N° 121/10




Washington, D.C., December 10, 2010— The Inter-American Commission on Human Rights (IACHR) took three cases to the Inter-American Court of Human Rights in November, having to do with Venezuela, Argentina, and Guatemala.
On November 12, 2010, the IACHR filed an application with the Court in the Case of Raúl José Díaz Peña, regarding Venezuela. The case involves the illegal and arbitrary detention of Díaz Peña and his subjection to a preventive detention scheme that exceeded the limits established in criminal law, based on a presumption that he posed a flight risk. During the time he was in preventive detention, Díaz Peña did not have access to an effective judicial review of his situation, and he was subject to proceedings that had a series of irregularities, which resulted in the criminal process taking some five years and two months from the time of his detention until his conviction. While he was in the State’s custody, he was subjected to detention conditions that had a serious impact on his health, and he did not receive the timely medical care that he needed. The Commission asked the Inter-American Court to find that the presumption of flight risk is incompatible with the application of preventive detention, and to take into consideration the broader problems of the lack of independence and impartiality of some judicial authorities and of the Attorney General’s Office in Venezuela, in order to analyze how such problems were reflected in this case.
On November 29, 2010, the IACHR filed an application with the Court in the Case of Milagros Fornerón and Leonardo Aníbal Fornerón, regarding Argentina. The case involves the order placing Milagros Fornerón in pre-adoption custody without the consent of her father, who has no access to the child, and the fact that the State has neither ordered nor implemented a visitation schedule despite multiple requests made by Leonardo Fornerón over a period of more than ten years. The IACHR believed in particular that the passage of time was especially relevant in determining the legal situation of Milagros and her father, given that on December 23, 2005, the judicial authorities established the full adoption of Milagros by the couple who had been her guardians, based on the relationship that had already developed over the course of time. Consequently, the unjustified delay in the proceedings turned into the grounds for failing to recognize the father’s rights. As a result, the Commission established that Leonardo Fornerón did not have access to necessary judicial protection and guarantees. The Commission submitted the case to the Inter-American Court’s jurisdiction based on the State’s failure to comply with the Commission’s recommendations and the resulting need to obtain justice and to effectively protect the rights to family protection and the child’s best interests, as well as the need for the State to modify its laws with regard to the sale of children and provide full reparations for the human rights violations in this case.
On November 30, 2010, the IACHR filed an application with the Court in the Case of the Río Negro Massacre, involving Guatemala. The case has to do with the destruction of the Mayan community of Río Negro, as well as the persecution and elimination of its members, through a series of massacres committed by the Guatemalan Army and members of the Civilian Self-Defense Patrols in 1980 and 1982. The massacres carried out against the Río Negro community were planned by agents of the State of Guatemala for the purpose of exterminating the community, and constituted genocide. The massacres were committed as part of a “scorched earth” policy led by the Guatemalan State against the Maya people, who were characterized as an “internal enemy,” in a context of discrimination and racism, in violation of the basic human rights of the human person. More than 500 individuals were executed in the massacres, others were disappeared, a number of women were raped, a number of children were subjected to slavery by members of the Civilian Self-Defense Patrols, and the survivors were victims of displacement. The State has not effectively investigated the facts of the massacres committed against the Río Negro community, nor has it examined the multiple violations that took place during and after the massacres. Guatemala has not completely identified the remains of those who were executed, nor has it found the whereabouts of the missing, and the courts of justice have acted without diligence in terms of advancing the criminal proceedings designed to clarify all the events related to the massacres and to punish all those responsible, both perpetrators and masterminds.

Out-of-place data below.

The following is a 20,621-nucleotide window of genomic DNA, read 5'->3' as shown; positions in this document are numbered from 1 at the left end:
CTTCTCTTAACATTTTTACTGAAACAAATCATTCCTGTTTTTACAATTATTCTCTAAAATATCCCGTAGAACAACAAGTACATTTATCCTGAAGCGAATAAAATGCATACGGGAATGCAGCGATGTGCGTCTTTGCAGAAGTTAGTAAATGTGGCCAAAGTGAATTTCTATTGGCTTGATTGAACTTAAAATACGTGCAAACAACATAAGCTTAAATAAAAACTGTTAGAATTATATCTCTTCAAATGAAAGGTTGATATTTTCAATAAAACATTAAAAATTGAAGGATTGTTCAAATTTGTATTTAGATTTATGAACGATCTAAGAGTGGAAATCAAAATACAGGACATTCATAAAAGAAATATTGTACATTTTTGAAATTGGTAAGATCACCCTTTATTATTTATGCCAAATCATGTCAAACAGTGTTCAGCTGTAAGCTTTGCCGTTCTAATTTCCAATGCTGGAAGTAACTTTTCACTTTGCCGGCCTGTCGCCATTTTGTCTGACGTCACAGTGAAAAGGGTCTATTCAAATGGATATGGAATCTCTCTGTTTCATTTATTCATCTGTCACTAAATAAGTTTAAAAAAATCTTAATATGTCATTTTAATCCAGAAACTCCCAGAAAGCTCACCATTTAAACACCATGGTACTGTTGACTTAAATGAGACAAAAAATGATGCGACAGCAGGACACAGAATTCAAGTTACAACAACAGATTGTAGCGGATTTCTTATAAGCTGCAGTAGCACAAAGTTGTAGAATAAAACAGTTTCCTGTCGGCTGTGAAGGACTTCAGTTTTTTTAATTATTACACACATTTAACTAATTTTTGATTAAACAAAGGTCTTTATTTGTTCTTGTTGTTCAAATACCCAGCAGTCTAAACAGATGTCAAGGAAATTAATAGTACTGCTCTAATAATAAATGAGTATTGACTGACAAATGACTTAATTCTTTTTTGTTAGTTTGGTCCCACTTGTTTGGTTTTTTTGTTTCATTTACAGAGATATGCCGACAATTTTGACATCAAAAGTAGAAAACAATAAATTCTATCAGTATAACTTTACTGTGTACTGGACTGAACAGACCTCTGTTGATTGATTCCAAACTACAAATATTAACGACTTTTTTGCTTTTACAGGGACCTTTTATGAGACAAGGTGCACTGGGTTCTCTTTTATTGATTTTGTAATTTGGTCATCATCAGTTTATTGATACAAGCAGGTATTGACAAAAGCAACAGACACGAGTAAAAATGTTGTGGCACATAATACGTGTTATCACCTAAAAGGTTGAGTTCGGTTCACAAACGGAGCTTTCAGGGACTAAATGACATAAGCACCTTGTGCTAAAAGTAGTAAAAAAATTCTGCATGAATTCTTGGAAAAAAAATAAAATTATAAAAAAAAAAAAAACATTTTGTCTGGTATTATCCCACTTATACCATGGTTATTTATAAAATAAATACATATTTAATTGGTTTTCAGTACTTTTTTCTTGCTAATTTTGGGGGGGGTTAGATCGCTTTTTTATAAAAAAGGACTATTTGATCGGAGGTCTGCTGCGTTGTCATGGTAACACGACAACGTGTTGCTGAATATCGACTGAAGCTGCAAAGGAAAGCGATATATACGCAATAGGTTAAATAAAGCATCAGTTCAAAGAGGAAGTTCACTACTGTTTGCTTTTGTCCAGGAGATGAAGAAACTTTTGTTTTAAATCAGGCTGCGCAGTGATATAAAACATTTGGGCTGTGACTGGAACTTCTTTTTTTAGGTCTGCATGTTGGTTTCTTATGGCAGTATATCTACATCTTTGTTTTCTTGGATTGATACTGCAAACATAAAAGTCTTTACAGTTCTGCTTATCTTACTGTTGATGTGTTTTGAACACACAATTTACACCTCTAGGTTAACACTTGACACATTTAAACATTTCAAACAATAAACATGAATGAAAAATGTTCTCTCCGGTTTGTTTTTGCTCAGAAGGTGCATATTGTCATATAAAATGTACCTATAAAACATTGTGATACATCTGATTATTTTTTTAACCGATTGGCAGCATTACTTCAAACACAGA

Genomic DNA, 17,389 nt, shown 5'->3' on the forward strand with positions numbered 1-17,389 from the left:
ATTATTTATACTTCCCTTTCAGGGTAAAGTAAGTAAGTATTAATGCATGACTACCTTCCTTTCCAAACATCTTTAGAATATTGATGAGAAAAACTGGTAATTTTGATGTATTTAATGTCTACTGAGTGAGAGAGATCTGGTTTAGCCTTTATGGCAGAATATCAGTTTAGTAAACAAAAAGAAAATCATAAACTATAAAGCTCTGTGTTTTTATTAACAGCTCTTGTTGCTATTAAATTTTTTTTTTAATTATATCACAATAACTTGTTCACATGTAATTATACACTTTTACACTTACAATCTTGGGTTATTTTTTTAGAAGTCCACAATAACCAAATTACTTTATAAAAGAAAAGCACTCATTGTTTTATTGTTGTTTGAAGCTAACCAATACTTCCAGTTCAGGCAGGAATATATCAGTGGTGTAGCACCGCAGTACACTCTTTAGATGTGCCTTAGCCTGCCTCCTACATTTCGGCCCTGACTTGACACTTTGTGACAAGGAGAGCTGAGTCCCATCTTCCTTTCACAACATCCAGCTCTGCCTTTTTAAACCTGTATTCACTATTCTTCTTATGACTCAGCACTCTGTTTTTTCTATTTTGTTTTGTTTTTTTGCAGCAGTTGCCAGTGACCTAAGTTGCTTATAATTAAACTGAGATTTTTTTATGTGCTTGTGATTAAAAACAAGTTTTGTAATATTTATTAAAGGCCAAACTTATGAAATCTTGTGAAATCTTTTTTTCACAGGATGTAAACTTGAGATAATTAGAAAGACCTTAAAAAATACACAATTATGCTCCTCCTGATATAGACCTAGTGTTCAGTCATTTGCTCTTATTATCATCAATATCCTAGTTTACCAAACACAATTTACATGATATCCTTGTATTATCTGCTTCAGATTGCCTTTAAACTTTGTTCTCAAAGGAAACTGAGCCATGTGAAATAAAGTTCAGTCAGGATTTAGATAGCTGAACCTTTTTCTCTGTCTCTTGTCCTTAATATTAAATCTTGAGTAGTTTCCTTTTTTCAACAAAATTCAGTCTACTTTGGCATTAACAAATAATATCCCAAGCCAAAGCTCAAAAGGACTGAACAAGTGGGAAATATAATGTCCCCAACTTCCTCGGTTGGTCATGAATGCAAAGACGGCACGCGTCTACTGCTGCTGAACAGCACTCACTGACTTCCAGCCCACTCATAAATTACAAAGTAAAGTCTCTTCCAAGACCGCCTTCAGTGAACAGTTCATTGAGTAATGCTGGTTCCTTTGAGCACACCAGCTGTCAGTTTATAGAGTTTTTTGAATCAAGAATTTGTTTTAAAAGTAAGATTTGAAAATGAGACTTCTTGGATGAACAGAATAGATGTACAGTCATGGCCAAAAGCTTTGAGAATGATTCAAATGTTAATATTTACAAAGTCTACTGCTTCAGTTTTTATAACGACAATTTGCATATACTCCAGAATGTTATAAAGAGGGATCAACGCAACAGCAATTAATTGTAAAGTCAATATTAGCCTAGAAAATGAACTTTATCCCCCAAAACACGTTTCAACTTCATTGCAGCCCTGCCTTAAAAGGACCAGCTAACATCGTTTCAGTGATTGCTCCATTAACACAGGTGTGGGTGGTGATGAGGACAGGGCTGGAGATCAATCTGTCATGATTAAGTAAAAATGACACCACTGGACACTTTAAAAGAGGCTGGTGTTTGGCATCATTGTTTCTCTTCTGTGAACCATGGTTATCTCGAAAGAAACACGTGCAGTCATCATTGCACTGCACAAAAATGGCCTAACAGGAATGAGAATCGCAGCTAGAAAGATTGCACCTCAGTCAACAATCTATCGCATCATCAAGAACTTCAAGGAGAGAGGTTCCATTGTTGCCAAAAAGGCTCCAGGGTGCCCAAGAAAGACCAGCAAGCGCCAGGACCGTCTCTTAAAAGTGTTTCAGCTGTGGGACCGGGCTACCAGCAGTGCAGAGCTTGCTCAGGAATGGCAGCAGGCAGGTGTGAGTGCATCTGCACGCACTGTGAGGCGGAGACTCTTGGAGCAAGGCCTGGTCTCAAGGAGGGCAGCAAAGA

The cases were sent to the Inter-American Court because the Commission believed that the States had not complied with the recommendations contained in the respective reports on the merits.
A principal, autonomous body of the Organization of American States (OAS), the IACHR derives its mandate from the OAS Charter and the American Convention on Human Rights. The Inter-American Commission has a mandate to promote respect for human rights in the region and acts as a consultative body to the OAS in this matter. The Commission is composed of seven independent members who are elected in a personal capacity by the OAS General Assembly and who do not represent their countries of origin or residence.

Useful links


Admissibility Report, Case Raúl José Díaz Peña, Venezuela

Admissibility Report, Case Milagros Fornerón and Leonardo Aníbal Javier Fornerón, Argentina

Admissibility Report, Case Río Negro Massacre, Guatemala

IACHR Press Office

Website of the IACHR






Read this press release in Spanish / Lea este comunicado de prensa en español


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